Just like a college degree, good credit can create financial possibilities you only ever dreamed of. But unfortunately, starting to build credit in college can be a bit tricky if you don’t know where to get started. If your goal is to graduate with good credit, keep reading to learn 5 different ways you can achieve that.
5 ways you can start building good credit as a college student
1. Off-campus students can use rent payments to build credit
Showing you’re able to make monthly payments in full is a great way to build credit. And what’s more consistent than a monthly rent check? Though rent isn’t typically reported to a credit bureau, there are companies that offer services to help make it count.
Check out PayLease or Rent Track to get started. Keep in mind these services will charge a small fee, either per transaction or a monthly charge, and your landlord must be registered for you to use it.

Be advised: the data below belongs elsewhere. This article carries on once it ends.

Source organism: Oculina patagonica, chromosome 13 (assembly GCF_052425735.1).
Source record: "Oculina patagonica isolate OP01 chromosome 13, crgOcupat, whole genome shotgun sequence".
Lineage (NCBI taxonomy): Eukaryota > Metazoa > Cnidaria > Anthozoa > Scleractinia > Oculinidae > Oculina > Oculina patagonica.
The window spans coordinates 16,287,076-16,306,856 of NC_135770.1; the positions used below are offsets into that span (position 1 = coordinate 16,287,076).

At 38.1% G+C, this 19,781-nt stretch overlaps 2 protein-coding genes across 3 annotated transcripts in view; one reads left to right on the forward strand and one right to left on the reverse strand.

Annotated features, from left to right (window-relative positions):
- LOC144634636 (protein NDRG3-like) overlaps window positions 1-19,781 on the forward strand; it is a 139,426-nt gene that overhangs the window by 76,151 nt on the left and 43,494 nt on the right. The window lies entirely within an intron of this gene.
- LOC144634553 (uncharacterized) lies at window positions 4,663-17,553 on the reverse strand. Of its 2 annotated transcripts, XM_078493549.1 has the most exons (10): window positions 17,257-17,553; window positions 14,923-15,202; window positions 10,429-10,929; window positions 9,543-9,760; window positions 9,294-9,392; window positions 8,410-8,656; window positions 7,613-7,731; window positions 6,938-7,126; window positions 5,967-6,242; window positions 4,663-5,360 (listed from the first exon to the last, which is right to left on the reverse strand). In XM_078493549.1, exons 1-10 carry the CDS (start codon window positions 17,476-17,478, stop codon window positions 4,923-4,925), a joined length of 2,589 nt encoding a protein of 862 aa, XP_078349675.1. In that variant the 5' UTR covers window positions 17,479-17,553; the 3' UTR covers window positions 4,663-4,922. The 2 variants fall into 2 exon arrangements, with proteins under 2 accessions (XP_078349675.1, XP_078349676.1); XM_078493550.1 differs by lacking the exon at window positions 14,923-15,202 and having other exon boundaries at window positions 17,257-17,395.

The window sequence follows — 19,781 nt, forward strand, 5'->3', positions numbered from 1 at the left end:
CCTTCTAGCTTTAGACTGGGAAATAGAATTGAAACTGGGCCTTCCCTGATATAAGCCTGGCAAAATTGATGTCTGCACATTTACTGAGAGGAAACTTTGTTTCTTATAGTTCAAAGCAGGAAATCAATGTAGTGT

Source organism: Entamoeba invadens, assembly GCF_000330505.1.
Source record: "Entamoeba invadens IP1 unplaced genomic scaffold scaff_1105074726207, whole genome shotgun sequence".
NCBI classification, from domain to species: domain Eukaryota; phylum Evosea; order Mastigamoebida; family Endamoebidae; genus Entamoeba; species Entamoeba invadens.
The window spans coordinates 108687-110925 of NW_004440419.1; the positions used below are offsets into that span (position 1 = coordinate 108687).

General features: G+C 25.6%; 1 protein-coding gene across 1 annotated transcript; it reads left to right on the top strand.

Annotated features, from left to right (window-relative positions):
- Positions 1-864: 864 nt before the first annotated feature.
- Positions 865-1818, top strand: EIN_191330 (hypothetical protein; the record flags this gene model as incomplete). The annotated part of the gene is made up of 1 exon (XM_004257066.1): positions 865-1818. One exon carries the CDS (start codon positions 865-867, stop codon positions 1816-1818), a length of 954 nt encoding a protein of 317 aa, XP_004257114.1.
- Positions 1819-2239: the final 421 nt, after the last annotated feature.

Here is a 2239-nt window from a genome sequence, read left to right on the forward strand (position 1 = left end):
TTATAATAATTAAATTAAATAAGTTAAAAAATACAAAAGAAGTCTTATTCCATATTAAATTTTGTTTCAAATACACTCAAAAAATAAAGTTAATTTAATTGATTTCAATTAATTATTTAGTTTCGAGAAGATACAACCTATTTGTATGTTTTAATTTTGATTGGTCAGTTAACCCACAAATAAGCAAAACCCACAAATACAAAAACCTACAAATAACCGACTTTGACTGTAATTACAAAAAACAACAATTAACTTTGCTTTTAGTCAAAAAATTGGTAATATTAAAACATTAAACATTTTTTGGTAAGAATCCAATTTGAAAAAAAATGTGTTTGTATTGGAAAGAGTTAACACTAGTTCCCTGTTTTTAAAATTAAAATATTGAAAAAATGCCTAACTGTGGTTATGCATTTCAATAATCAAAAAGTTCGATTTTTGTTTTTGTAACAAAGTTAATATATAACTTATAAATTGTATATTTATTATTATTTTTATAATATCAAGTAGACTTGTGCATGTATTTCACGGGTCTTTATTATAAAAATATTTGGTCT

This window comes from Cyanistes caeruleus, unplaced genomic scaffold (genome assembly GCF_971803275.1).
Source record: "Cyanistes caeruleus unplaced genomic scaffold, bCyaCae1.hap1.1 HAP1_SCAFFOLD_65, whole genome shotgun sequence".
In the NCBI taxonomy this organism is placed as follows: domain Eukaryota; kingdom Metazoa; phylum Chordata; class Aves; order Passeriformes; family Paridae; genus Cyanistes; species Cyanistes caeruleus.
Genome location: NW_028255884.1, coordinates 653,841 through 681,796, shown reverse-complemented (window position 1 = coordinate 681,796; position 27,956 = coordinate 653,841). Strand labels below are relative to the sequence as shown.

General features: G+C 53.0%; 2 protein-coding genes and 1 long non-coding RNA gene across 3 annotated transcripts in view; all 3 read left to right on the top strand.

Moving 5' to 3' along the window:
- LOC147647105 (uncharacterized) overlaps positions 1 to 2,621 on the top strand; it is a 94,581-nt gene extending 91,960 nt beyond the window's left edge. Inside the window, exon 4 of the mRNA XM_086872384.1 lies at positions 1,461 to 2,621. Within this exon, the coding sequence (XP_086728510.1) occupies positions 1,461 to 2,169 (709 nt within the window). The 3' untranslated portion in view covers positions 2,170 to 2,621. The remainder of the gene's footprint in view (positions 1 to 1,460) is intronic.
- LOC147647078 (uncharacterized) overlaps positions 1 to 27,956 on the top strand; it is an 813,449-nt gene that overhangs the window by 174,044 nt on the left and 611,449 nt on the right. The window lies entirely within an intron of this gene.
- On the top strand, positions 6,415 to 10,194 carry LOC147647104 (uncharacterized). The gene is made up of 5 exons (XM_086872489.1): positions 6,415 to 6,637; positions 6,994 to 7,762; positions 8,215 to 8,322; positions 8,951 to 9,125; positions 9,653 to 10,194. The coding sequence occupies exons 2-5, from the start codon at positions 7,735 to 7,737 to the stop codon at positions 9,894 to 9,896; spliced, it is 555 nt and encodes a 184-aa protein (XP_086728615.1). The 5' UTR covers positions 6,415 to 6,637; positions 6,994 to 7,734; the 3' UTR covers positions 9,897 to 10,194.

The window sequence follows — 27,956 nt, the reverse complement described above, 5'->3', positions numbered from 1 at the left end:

2. Get added as an authorized user
If available to you, ask a parent or guardian to make you an authorized user on their credit card account. This is an easy way to start building your own credit with all the benefits of having your own credit card, minus any of the actual legal responsibility of paying it off.
Meaning you’ll have access to the primary cardholder’s credit limit, plus any other benefits their card comes with.
Of course, you’ll most likely have to work out a payment schedule with your parents, (but we’ll let you figure that out).
You also don’t actually have to use the card to benefit from the activity going towards your credit score because it’s linked to your parent’s or guardian’s account.
Make sure that the credit bureau issues authorized user reports so it will appear on your credit report.
3. Get approved for a student credit card
The majority of credit card issuers understand how important it is for students to build credit, and pay for daily expenses (which in school, you know there are a lot of). For this reason, credit card companies have student credit cards that may offer specific perks, like: